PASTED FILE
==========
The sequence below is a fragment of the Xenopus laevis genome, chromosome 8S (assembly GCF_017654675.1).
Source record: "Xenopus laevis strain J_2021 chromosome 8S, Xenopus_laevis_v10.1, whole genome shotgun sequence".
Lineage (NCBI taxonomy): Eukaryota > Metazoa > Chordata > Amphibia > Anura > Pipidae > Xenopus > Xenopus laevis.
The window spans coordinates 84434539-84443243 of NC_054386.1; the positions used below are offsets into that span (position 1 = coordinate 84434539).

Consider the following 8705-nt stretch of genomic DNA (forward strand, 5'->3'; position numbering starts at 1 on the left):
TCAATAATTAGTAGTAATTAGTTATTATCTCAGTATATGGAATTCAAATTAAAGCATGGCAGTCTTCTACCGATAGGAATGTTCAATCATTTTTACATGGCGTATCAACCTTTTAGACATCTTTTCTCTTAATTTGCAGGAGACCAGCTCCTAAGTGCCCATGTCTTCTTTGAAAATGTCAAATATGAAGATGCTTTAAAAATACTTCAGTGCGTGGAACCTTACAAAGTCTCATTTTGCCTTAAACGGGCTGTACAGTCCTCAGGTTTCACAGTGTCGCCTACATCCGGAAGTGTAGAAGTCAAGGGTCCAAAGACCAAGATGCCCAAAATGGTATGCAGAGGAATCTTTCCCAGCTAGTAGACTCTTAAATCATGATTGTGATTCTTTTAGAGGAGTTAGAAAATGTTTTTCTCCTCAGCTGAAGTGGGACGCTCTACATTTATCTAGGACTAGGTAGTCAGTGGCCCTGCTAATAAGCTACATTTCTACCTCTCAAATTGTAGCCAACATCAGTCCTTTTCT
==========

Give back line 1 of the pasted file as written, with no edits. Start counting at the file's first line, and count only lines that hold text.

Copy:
The sequence below is a fragment of the Xenopus laevis genome, chromosome 8S (assembly GCF_017654675.1).